Sunbeam Corporation, Board Member Assessing Earnings Quality (A)

By Colm Callan, Maureen McNichols
2004 | Case No. A189A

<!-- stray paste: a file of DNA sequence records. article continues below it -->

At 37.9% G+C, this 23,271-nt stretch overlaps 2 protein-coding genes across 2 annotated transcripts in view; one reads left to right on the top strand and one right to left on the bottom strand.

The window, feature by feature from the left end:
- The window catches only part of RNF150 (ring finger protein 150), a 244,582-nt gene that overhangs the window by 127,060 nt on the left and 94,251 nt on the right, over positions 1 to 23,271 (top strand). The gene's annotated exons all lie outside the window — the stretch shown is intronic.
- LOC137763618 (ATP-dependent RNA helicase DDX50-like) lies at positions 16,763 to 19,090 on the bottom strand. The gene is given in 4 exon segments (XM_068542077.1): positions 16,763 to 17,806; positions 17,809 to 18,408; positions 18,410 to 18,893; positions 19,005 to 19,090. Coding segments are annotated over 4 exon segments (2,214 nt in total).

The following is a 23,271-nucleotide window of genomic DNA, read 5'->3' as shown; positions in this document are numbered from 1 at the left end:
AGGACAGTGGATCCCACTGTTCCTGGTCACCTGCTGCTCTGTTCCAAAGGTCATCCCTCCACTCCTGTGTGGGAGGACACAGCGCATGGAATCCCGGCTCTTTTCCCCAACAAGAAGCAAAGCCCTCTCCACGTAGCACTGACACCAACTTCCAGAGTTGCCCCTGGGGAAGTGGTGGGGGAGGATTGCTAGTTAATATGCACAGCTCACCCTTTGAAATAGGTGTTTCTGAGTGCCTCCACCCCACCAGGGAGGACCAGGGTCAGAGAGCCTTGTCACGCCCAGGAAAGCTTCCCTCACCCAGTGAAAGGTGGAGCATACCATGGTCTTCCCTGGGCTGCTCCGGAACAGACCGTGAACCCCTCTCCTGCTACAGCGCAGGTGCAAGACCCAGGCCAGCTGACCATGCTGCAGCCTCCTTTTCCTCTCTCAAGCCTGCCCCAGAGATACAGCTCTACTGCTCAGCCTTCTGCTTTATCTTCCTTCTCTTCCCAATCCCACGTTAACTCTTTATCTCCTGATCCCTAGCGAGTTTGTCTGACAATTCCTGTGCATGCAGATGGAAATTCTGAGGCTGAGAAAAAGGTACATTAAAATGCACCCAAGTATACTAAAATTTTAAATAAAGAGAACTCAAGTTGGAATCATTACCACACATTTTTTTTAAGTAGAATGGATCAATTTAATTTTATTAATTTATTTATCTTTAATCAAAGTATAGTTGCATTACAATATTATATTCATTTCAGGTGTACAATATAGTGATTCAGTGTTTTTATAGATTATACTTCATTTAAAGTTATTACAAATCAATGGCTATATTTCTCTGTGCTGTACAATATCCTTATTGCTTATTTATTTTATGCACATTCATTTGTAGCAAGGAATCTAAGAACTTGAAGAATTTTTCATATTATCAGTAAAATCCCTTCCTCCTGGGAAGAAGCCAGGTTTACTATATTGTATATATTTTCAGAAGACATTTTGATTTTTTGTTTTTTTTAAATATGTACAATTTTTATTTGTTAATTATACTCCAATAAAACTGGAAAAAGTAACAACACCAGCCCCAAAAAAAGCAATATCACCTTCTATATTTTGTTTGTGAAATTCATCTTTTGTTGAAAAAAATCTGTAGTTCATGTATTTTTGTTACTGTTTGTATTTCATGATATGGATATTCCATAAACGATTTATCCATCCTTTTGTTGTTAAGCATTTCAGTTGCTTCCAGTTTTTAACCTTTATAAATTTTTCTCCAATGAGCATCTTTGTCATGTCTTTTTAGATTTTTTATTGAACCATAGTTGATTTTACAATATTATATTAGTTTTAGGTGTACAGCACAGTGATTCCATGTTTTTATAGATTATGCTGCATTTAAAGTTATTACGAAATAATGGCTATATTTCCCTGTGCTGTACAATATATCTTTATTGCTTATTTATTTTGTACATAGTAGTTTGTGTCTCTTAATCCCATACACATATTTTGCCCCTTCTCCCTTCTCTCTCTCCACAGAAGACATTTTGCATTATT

It was June 9, 1998, and Charles Elson, a law professor and Director on Sunbeam’s Board, had just left a distressing board meeting. The board had met suddenly because, the previous day, Barron’s had published an article suggesting that Al Dunlap, CEO of Sunbeam, had been manufacturing earnings since he joined the company in July 1996. This disturbing article came shortly after other bad news. Two months earlier, on April 3, Sunbeam had warned the market that it would report a surprise first quarter loss and, as a result, the stock dropped 25 percent to $34.38 from the previous day’s close of $45.56. Sunbeam was now at about $20, 62 percent off its high of $52 achieved just three months earlier. Elson had been confident in Dunlap’s ability as a turnaround specialist, especially after his success turning around Scott Paper. But between the recent earnings disappointment and the Barron’s article, Elson was beginning to question his friend’s actions. Elson needed to confirm for himself if the accusations detailed in the Barron’s article were true or not. Was Sunbeam’s first quarter earnings shortfall a one-time hiccup to be expected in a turnaround situation or an indication of the larger problems detailed in the Barron’s article? He took home the most recent annual report to determine for himself.
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